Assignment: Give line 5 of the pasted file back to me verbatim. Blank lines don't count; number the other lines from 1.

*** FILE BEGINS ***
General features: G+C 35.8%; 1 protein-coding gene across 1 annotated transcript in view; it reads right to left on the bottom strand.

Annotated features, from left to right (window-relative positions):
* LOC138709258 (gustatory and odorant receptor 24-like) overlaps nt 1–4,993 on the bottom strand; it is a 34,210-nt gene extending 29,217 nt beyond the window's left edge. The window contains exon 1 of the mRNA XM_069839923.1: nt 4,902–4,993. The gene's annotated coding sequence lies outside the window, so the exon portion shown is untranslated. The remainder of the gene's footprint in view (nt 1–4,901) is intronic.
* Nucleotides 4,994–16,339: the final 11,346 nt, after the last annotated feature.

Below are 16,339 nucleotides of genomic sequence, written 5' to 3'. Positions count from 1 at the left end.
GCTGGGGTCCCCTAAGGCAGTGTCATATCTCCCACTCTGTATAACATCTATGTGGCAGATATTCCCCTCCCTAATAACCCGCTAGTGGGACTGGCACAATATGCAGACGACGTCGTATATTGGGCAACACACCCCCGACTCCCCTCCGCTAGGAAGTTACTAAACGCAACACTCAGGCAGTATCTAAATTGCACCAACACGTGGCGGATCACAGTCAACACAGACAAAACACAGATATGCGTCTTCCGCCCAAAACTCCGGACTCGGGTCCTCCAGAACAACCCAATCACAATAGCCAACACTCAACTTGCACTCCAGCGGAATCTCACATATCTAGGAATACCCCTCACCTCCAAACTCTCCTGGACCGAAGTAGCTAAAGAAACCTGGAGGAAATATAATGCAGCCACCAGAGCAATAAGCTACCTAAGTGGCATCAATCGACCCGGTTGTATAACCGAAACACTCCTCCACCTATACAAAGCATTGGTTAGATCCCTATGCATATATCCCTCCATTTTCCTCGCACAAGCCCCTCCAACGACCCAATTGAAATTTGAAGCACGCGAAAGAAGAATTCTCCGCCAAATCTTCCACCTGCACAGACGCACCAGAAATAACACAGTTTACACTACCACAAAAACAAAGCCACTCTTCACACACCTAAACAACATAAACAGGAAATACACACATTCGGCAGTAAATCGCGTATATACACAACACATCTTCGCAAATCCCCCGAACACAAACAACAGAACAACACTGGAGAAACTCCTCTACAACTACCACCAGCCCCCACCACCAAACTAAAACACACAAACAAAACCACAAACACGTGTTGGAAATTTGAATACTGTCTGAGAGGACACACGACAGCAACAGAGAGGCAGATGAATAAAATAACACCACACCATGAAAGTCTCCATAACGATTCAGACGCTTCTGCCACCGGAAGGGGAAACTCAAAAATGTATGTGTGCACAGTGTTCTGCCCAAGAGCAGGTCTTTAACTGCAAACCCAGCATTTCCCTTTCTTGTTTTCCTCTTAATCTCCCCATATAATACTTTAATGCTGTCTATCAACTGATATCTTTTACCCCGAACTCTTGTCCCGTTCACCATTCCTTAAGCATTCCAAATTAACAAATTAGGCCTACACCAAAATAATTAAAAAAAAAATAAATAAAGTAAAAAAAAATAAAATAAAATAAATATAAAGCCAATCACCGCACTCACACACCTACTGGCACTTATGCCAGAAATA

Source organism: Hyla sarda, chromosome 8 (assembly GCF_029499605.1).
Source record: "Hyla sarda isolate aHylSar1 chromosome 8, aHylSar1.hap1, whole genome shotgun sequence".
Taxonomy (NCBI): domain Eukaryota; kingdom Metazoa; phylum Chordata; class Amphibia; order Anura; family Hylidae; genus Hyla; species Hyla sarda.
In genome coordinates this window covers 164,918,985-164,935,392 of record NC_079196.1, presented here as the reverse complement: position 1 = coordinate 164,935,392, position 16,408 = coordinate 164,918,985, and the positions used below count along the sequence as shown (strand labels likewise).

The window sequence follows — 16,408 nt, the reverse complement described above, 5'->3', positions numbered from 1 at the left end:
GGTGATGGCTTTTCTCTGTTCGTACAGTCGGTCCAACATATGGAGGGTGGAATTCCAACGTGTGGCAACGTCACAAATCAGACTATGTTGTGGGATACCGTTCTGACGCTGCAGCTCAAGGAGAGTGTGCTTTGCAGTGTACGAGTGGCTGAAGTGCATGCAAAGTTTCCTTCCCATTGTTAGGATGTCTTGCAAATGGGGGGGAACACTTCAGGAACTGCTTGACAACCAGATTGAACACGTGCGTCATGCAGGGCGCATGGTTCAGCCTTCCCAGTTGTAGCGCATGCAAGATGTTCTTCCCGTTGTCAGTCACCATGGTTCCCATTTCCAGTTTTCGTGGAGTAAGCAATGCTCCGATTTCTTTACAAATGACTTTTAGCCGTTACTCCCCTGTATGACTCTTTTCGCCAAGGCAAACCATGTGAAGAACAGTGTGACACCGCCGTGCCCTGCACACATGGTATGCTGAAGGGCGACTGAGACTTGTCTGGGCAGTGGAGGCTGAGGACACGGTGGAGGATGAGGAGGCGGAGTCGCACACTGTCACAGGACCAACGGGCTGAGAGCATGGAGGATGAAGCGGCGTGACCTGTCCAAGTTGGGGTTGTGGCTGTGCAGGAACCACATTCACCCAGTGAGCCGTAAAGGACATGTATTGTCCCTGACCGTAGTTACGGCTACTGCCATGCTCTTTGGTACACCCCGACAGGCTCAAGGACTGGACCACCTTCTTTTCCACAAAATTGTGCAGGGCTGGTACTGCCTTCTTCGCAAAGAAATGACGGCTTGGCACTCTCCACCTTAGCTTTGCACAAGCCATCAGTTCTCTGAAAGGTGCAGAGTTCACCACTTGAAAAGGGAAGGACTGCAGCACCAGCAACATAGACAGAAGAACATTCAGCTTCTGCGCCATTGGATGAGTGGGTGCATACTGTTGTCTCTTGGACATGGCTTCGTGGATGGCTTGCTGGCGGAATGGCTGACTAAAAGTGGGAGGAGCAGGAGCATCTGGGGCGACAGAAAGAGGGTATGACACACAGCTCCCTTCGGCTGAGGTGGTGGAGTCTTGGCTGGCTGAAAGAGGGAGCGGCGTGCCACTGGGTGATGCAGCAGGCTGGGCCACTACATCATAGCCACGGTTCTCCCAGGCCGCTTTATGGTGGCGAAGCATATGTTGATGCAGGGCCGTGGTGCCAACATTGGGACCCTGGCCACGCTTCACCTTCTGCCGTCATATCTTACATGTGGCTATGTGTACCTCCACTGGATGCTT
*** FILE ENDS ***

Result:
Below are 16,339 nucleotides of genomic sequence, written 5' to 3'. Positions count from 1 at the left end.